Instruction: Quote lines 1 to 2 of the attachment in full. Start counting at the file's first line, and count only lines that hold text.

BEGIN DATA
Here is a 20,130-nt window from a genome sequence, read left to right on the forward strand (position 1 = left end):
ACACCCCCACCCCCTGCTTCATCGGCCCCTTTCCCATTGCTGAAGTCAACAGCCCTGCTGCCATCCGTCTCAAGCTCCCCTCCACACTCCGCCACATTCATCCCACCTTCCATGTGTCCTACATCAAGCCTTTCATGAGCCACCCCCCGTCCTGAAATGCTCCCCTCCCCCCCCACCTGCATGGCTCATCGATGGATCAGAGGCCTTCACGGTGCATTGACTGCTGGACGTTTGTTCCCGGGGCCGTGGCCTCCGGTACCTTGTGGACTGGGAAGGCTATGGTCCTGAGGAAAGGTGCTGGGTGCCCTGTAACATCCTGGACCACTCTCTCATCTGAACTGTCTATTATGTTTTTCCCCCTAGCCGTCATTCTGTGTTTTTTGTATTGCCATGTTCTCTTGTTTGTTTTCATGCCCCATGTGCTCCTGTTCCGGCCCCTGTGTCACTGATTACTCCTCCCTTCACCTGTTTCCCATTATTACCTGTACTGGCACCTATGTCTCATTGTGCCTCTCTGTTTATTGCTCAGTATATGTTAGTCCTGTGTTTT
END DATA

Here is a 20,130-nt window from a genome sequence, read left to right on the forward strand (position 1 = left end):
ACACCCCCACCCCCTGCTTCATCGGCCCCTTTCCCATTGCTGAAGTCAACAGCCCTGCTGCCATCCGTCTCAAGCTCCCCTCCACACTCCGCCACATTCATCCCACCTTCCATGTGTCCTACATCAAGCCTTTCATGAGCCACCCCCCGTCCTGAAATGCTCCCCTCCCCCCCCACCTGCATGGCTCATCGATGGATCAGAGGCCTTCACGGTGCATTGACTGCTGGACGTTTGTTCCCGGGGCCGTGGCCTCCGGTACCTTGTGGACTGGGAAGGCTATGGTCCTGAGGAAAGGTGCTGGGTGCCCTGTAACATCCTGGACCACTCTCTCATCTGAACTGTCTATTATGTTTTTCCCCCTAGCCGTCATTCTGTGTTTTTTGTATTGCCATGTTCTCTTGTTTGTTTTCATGCCCCATGTGCTCCTGTTCCGGCCCCTGTGTCACTGATTACTCCTCCCTTCACCTGTTTCCCATTATTACCTGTACTGGCACCTATGTCTCATTGTGCCTCTCTGTTTATTGCTCAGTATATGTTAGTCCTGTGTTTT